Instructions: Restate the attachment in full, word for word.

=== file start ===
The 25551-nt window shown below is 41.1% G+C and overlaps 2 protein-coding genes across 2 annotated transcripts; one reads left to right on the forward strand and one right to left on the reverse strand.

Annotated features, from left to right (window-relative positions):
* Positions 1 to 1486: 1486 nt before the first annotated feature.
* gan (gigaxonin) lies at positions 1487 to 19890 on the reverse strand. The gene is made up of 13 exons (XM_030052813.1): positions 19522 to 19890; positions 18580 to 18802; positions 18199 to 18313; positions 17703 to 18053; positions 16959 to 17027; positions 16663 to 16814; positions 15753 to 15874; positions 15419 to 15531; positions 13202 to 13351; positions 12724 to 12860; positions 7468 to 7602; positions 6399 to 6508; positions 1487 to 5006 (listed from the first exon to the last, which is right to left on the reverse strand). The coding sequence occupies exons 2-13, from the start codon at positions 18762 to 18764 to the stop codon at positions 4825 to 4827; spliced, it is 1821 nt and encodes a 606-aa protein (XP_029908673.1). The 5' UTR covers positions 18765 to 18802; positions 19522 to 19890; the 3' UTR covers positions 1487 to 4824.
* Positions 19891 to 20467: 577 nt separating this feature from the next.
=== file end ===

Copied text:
The 25551-nt window shown below is 41.1% G+C and overlaps 2 protein-coding genes across 2 annotated transcripts; one reads left to right on the forward strand and one right to left on the reverse strand.

Annotated features, from left to right (window-relative positions):
* Positions 1 to 1486: 1486 nt before the first annotated feature.
* gan (gigaxonin) lies at positions 1487 to 19890 on the reverse strand. The gene is made up of 13 exons (XM_030052813.1): positions 19522 to 19890; positions 18580 to 18802; positions 18199 to 18313; positions 17703 to 18053; positions 16959 to 17027; positions 16663 to 16814; positions 15753 to 15874; positions 15419 to 15531; positions 13202 to 13351; positions 12724 to 12860; positions 7468 to 7602; positions 6399 to 6508; positions 1487 to 5006 (listed from the first exon to the last, which is right to left on the reverse strand). The coding sequence occupies exons 2-13, from the start codon at positions 18762 to 18764 to the stop codon at positions 4825 to 4827; spliced, it is 1821 nt and encodes a 606-aa protein (XP_029908673.1). The 5' UTR covers positions 18765 to 18802; positions 19522 to 19890; the 3' UTR covers positions 1487 to 4824.
* Positions 19891 to 20467: 577 nt separating this feature from the next.